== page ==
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  • Writer's pictureMichaela Jamelska

The Numbers Don't Lie: The Reality of Limited Technology Access for Women

The fight for women's rights has been a long and challenging journey, marked by significant achievements and setbacks. The right to vote, obtained through the suffragette movement, stands as a major milestone in this struggle. Despite these accomplishments, gender inequality persists in various forms, from the gender pay gap to limited access to technology. This article sheds light on data and statistical information that reveal the extent to which women's access to technology remains limited.

According to the International Telecommunication Union (ITU), approximately 2.7 billion people worldwide still lack reliable internet connections, with women being disproportionately affected. This disparity is referred to as the digital divide, which describes the gap between those who have access to technology and those who do not.

Unfortunately, this divide disproportionately impacts more women than men, particularly those residing in low-income communities. As per global surveys, more than 58% of men have internet access, while less than 48% of women do.

Many women, including those in Europe and North America, face challenges accessing services due to high costs or limited availability in rural or underserved areas. The disparity is even more pronounced in developing countries. For instance, in Africa, only 34% of women have internet access compared to 45% of men.

In the Arab world, 75% of men have reliable internet connections, while only 65% of women enjoy the same privilege. ITU data also reveals that in the least developed countries, only 19% of women used the internet in 2020, compared to 86% in developed countries in 2019. Furthermore, despite the expansion of online business and mobile money services, more than 900 million women globally remain excluded from the digital economy and lack access to banking services. Bridging the digital gender gap requires not only infrastructure investments but also making digital technologies more affordable, as cost remains a significant obstacle for women to access the internet. In certain low-income households, accessing the Internet often means sacrificing essential purchases like food, healthcare, and clothing.

Over the past decade, women's exclusion from the digital sphere has resulted in a $1 trillion reduction in the GDP of low- and middle-income countries. This not only limits their digital empowerment but also hampers the transformative potential of technology as a whole, according to UN Women. When we look at some other nations, such as Argentina and South Africa, have utilized funds from universal service funds to support ICT access for women and girls. Canada has also included an Affordable Access program in its 2017 budget, partnering with service providers to offer affordable home internet packages to low-income families. These initiatives demonstrate the importance of proactive government intervention and collaboration with service providers to address the digital gender gap.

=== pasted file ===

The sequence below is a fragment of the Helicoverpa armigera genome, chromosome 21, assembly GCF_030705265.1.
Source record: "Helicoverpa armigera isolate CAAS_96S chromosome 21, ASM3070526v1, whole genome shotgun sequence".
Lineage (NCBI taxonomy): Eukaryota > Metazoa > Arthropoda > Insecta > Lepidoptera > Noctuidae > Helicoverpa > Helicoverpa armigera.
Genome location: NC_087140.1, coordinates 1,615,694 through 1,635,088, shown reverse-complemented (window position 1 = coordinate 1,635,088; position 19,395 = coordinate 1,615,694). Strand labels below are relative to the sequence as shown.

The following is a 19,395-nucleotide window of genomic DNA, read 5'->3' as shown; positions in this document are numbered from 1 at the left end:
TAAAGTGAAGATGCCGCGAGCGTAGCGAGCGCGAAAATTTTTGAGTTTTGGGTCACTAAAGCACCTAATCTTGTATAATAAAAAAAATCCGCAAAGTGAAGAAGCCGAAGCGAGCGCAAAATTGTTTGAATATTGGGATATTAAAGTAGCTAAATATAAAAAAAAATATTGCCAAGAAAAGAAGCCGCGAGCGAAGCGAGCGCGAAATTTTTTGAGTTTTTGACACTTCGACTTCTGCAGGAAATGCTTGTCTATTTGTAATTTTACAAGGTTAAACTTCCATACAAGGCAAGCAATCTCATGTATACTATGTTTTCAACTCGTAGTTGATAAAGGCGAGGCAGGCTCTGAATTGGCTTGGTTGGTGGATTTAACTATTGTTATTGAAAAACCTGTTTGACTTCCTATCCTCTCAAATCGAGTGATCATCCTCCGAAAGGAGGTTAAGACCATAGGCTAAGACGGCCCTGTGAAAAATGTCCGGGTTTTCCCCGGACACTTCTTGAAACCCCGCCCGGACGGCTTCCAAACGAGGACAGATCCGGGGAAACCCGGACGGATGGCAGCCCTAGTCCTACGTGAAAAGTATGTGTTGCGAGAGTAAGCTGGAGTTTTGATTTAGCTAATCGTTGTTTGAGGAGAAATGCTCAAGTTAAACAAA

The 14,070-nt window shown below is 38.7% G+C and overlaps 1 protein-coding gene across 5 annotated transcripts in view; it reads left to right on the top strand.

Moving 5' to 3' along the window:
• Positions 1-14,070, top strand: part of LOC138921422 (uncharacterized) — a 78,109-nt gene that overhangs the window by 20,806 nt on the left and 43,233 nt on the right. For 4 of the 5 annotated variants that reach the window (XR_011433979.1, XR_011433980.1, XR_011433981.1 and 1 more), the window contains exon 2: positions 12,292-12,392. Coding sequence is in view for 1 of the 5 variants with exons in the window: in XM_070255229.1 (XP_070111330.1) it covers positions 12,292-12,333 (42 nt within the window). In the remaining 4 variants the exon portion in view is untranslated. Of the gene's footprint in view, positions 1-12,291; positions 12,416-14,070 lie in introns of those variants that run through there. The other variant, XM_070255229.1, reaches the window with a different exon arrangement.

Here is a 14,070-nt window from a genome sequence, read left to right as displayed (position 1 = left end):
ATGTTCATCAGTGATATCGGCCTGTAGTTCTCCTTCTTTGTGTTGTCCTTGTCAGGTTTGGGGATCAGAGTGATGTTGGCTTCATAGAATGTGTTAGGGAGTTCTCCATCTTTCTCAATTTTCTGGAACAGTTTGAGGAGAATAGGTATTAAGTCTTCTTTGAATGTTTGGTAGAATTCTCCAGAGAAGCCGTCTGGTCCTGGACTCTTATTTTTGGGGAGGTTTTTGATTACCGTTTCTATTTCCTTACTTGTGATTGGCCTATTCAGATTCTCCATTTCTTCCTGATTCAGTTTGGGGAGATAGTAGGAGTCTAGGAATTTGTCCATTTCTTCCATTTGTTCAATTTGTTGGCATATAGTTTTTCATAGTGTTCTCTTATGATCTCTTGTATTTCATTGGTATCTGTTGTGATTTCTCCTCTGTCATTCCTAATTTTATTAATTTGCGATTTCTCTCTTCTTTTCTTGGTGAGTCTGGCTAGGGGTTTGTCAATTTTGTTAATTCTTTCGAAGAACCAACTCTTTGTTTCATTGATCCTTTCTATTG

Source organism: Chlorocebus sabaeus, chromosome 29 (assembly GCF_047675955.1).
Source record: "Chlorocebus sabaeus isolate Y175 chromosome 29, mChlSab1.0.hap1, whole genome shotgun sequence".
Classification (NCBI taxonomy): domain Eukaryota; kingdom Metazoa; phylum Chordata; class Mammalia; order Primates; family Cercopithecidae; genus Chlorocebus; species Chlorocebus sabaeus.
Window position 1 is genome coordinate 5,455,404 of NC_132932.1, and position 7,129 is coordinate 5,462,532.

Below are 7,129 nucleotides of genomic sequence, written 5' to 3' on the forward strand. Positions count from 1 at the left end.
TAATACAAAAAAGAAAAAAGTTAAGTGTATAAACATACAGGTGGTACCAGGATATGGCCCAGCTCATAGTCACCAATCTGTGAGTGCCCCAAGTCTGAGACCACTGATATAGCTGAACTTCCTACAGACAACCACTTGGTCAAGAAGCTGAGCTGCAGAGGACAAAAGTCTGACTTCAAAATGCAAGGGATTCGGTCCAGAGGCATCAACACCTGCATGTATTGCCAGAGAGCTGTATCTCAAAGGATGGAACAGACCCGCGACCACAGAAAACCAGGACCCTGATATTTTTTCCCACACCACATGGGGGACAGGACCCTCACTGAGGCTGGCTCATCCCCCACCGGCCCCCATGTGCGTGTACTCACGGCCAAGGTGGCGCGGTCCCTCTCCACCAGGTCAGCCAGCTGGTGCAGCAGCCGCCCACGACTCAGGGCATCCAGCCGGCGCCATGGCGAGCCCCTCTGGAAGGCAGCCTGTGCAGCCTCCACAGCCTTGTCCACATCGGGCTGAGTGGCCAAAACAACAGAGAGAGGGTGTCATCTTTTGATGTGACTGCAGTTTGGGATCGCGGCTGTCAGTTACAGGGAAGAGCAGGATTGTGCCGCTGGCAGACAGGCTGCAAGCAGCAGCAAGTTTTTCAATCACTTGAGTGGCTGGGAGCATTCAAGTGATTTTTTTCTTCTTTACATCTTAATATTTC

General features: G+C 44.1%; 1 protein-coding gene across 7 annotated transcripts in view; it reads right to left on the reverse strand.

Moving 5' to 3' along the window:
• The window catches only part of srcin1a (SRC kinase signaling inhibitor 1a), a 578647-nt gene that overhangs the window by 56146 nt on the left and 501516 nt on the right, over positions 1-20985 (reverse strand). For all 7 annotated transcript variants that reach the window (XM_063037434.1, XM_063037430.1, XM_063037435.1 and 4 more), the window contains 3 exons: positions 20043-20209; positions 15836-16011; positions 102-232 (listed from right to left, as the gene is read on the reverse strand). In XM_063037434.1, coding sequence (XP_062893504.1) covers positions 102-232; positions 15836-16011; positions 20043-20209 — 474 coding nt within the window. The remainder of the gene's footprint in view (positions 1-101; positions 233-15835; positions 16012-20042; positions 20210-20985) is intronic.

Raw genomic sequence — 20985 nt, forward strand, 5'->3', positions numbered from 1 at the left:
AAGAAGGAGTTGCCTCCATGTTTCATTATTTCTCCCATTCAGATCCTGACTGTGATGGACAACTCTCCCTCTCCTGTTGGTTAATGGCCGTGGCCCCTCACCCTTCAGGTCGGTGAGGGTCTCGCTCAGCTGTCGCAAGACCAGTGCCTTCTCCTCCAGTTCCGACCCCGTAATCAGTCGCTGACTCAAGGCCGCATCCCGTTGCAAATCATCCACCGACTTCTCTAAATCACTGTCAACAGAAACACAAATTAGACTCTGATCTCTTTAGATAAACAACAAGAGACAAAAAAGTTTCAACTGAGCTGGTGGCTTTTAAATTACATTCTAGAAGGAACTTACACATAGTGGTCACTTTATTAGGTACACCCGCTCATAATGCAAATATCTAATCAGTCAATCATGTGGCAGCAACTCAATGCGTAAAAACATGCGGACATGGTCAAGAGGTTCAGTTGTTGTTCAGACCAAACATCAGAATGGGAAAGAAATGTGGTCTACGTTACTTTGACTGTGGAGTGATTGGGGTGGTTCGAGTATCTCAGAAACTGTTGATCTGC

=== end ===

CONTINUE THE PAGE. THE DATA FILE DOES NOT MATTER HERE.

While technology has the potential to enhance women's access to healthcare, education, and economic opportunities, there are persistent barriers. For example, web-based educational platforms can provide women with access to education and skill-building programs that contribute to their professional growth. However, the gender gap in science, technology, engineering, and math (STEM) fields remains prevalent, even in developed countries where women make up only 28% of the STEM workforce. Factors such as lack of funding, internet infrastructure, and workplace discrimination contribute to this disparity. Moreover, biased technological development can perpetuate existing gender prejudices. Facial recognition technology, for instance, is less accurate in identifying women than men, which can have implications for women's safety and security. This exemplifies how technology can reinforce gender disparities if equal access to technology is not addressed as a fundamental concern.

It is widely recognized that education plays a vital role in promoting women's participation in the technology industry.

To overcome the existing barriers that create a digital gender divide, it is essential to develop innovative and tailored education programs and educational technology solutions that meet the specific needs of women and girls worldwide. This requires consistent funding and a global commitment to implementing these changes. By equipping women with the skills and knowledge necessary to succeed in the technology industry, bridging the digital divide, and advancing their careers, we can work toward a more inclusive and equal society.

While technology can be a powerful tool for advancing women's rights, it is not a cure-all solution. It is crucial to address the underlying systemic issues that perpetuate gender inequality and ensure equal access to the benefits of technology for everyone, regardless of gender. Only through collaborative efforts can we achieve true gender equality and create a more just and equitable society for all.

References: Equal Measures 2030. OECD. ITU.American Association of University Women. UN Women


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